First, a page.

I'm sort of surprised more people haven't installed some sort of lighting for the wood storage area. Most are building with a single room (essentially a man made cave) and I wouldn't want to run into some of the nasties that live in such places without the benefit of light. I was thinking more of spiders and such like for those who live in AU and rattlesnakes for the Southwest and West of the US. Where I live has fairly benign creatures although the Brown Recluse is not to be taken too lightly.
Wiley
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Old 11-12-2008, 09:09 AM
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Default Re: Should rebar or steel poke thru foundation

Dino...

If you are at all worried, a horizontal course of binder blocks and rebar is also easily do-able. I ran one right in the middle...again, could be over-kill, but I'm pretty confident that when the next earthquake hits, if we could all squeeze into the oven- it would be the safest place.
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Old 11-12-2008, 10:35 AM
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Default Re: Should rebar or steel poke thru foundation

Brevin, the binder block is a great idea. I saw them at Home Depot when I picked up the regular stuff so I'll run a course in the middle too.

I've checked out your web-album and your oven and kitchen area looks great! While I've got your attention, I've got another question:
-I've noticed your cement mixer in your pix. I'm only pouring for an approx. 6'x6' oven base and I'm looking at about 27 bags of cement. If 2 of us are mixing in the machine and pouring it into the footings and floor, do I have to RUSH to pour the cement so it does not dry while I'm mixing another bag to pour into it? Do I have to worry about it setting up in my footings/slab while I'm doing it or does the mixing in between not take that long?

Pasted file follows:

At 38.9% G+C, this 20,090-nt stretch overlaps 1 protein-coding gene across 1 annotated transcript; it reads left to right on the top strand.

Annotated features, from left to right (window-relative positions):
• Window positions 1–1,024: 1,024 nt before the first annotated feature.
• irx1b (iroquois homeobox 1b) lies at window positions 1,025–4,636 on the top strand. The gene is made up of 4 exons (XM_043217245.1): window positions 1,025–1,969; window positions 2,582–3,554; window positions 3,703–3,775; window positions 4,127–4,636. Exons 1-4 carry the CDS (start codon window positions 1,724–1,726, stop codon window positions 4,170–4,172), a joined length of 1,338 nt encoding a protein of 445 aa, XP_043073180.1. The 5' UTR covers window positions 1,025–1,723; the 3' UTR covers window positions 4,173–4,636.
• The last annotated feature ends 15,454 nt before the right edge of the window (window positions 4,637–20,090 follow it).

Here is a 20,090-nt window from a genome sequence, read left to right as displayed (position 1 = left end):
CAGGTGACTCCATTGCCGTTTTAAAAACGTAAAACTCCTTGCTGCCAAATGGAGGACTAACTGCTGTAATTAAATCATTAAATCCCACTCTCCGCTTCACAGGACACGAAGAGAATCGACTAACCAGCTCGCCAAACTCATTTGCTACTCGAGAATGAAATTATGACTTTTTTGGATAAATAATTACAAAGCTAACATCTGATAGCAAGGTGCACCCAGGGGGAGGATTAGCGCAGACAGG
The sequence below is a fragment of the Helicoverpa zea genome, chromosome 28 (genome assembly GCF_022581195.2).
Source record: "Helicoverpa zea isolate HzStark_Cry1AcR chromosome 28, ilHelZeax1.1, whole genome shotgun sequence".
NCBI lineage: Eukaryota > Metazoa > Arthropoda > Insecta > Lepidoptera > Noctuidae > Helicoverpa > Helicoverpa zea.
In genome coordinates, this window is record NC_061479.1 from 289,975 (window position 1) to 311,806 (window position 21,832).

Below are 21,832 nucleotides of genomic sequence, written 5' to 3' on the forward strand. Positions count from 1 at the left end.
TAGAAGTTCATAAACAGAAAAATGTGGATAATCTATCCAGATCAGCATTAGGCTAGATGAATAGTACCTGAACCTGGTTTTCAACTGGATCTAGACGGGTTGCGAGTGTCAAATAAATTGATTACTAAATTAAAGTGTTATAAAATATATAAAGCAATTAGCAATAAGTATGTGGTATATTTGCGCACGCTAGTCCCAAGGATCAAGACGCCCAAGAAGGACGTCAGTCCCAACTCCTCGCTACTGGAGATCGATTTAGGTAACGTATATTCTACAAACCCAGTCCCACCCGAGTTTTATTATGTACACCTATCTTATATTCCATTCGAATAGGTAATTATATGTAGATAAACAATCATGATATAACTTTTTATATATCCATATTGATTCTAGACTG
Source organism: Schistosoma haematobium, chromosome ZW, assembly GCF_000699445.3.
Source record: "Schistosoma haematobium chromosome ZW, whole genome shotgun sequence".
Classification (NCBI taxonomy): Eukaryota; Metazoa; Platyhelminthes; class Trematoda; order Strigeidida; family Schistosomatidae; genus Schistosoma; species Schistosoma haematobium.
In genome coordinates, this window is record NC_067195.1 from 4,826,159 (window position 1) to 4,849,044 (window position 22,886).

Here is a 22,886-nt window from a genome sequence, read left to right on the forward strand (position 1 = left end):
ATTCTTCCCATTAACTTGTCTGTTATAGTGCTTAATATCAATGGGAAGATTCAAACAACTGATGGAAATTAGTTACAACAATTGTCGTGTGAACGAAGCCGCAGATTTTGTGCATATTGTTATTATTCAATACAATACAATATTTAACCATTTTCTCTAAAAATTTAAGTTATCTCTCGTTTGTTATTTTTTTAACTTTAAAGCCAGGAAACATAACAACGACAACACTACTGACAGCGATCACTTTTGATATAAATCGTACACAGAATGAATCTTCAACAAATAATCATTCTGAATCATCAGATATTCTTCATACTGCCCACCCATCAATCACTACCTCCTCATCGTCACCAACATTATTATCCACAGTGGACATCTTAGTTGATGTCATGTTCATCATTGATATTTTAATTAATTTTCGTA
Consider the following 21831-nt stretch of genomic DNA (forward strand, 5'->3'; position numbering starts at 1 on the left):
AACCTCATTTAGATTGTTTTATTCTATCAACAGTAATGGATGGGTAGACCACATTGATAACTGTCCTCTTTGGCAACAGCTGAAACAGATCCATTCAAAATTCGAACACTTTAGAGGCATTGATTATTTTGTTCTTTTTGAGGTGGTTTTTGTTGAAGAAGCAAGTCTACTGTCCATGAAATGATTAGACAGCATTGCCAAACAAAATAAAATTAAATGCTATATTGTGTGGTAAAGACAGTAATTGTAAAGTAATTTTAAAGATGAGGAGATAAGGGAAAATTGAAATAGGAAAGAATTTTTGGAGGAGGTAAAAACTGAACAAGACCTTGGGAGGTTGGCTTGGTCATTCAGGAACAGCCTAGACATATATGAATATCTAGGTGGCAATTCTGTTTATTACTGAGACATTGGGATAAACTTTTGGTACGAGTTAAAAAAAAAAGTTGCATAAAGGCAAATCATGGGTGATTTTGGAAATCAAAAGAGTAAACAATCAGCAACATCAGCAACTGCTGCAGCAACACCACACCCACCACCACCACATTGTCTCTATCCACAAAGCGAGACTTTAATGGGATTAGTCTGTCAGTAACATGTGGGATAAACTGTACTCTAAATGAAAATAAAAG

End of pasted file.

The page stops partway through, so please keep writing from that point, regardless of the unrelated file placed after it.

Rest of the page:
Also, how's your cooking height? It looks like 4 blocks high and 10" of concrete and insulation then your 2.5" oven floor. Is that right? Seems a good height.

I feel the closer I get to building this the stupider my questions get.

Thanks, Dino
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Old 11-12-2008, 11:00 AM
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Default Re: Should rebar or steel poke thru foundation

That's really funny Dino. This project has been a lot of "firsts" for me too and thank god we have this forum to ask those questions...I've asked a ton and it's made the build do-able for a complete novice like me.

As for the mixer...you can see, I poured all the various peices in sections. The actual oven foundation was one pour...and no, there wasn't a whole lot of rushing. With two people it worked really well. My dad helped me. He mixed a couple of bags in the mixer and while I was dumping it, he was working on mixing the next couple of bags. The system went really fast. I started dumping the concrete at one end, taking time to jam my shovel into it to break up any air pockets. When I got to the top, I drug a board over it as I went along. Just kept dumping and screeding as I went along filling to the top of the forms. Really easy.

I think you have my height just right. I'm 6' tall and the height is great.